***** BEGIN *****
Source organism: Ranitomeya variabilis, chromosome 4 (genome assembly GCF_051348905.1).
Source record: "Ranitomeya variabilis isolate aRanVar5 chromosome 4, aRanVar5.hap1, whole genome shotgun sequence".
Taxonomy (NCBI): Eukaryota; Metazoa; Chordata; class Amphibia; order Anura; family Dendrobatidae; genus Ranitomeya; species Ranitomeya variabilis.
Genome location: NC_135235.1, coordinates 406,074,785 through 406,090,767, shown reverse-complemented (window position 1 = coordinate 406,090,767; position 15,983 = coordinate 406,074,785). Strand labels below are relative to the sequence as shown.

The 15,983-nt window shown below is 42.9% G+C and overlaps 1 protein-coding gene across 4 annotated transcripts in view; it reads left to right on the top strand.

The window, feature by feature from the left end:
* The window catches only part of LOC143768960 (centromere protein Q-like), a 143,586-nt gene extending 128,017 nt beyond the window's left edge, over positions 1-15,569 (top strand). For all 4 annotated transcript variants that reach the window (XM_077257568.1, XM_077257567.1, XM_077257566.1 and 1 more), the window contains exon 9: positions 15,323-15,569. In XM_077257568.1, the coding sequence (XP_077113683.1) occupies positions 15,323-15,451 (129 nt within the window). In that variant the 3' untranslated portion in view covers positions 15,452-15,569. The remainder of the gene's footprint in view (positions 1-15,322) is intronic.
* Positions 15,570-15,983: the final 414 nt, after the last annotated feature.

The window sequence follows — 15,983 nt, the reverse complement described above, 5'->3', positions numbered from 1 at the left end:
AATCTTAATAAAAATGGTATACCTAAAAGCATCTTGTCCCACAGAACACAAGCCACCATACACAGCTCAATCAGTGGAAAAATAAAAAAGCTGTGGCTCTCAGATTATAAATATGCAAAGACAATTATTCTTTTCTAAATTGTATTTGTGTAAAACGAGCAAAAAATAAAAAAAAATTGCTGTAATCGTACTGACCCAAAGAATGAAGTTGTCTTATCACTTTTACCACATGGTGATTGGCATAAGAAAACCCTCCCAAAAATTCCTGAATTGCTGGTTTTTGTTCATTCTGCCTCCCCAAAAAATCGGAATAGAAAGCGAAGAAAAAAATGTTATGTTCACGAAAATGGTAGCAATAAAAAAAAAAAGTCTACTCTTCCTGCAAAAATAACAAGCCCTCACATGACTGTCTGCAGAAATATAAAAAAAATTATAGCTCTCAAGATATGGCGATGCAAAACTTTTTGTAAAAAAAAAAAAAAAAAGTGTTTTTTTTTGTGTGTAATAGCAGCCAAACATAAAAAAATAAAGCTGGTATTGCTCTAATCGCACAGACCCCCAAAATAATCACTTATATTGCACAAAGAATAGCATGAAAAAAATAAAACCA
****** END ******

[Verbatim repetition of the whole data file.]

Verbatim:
Source organism: Ranitomeya variabilis, chromosome 4 (genome assembly GCF_051348905.1).
Source record: "Ranitomeya variabilis isolate aRanVar5 chromosome 4, aRanVar5.hap1, whole genome shotgun sequence".
Taxonomy (NCBI): Eukaryota; Metazoa; Chordata; class Amphibia; order Anura; family Dendrobatidae; genus Ranitomeya; species Ranitomeya variabilis.
Genome location: NC_135235.1, coordinates 406,074,785 through 406,090,767, shown reverse-complemented (window position 1 = coordinate 406,090,767; position 15,983 = coordinate 406,074,785). Strand labels below are relative to the sequence as shown.

The 15,983-nt window shown below is 42.9% G+C and overlaps 1 protein-coding gene across 4 annotated transcripts in view; it reads left to right on the top strand.

The window, feature by feature from the left end:
* The window catches only part of LOC143768960 (centromere protein Q-like), a 143,586-nt gene extending 128,017 nt beyond the window's left edge, over positions 1-15,569 (top strand). For all 4 annotated transcript variants that reach the window (XM_077257568.1, XM_077257567.1, XM_077257566.1 and 1 more), the window contains exon 9: positions 15,323-15,569. In XM_077257568.1, the coding sequence (XP_077113683.1) occupies positions 15,323-15,451 (129 nt within the window). In that variant the 3' untranslated portion in view covers positions 15,452-15,569. The remainder of the gene's footprint in view (positions 1-15,322) is intronic.
* Positions 15,570-15,983: the final 414 nt, after the last annotated feature.

The window sequence follows — 15,983 nt, the reverse complement described above, 5'->3', positions numbered from 1 at the left end:
AATCTTAATAAAAATGGTATACCTAAAAGCATCTTGTCCCACAGAACACAAGCCACCATACACAGCTCAATCAGTGGAAAAATAAAAAAGCTGTGGCTCTCAGATTATAAATATGCAAAGACAATTATTCTTTTCTAAATTGTATTTGTGTAAAACGAGCAAAAAATAAAAAAAAATTGCTGTAATCGTACTGACCCAAAGAATGAAGTTGTCTTATCACTTTTACCACATGGTGATTGGCATAAGAAAACCCTCCCAAAAATTCCTGAATTGCTGGTTTTTGTTCATTCTGCCTCCCCAAAAAATCGGAATAGAAAGCGAAGAAAAAAATGTTATGTTCACGAAAATGGTAGCAATAAAAAAAAAAAGTCTACTCTTCCTGCAAAAATAACAAGCCCTCACATGACTGTCTGCAGAAATATAAAAAAAATTATAGCTCTCAAGATATGGCGATGCAAAACTTTTTGTAAAAAAAAAAAAAAAAAGTGTTTTTTTTTGTGTGTAATAGCAGCCAAACATAAAAAAATAAAGCTGGTATTGCTCTAATCGCACAGACCCCCAAAATAATCACTTATATTGCACAAAGAATAGCATGAAAAAAATAAAACCA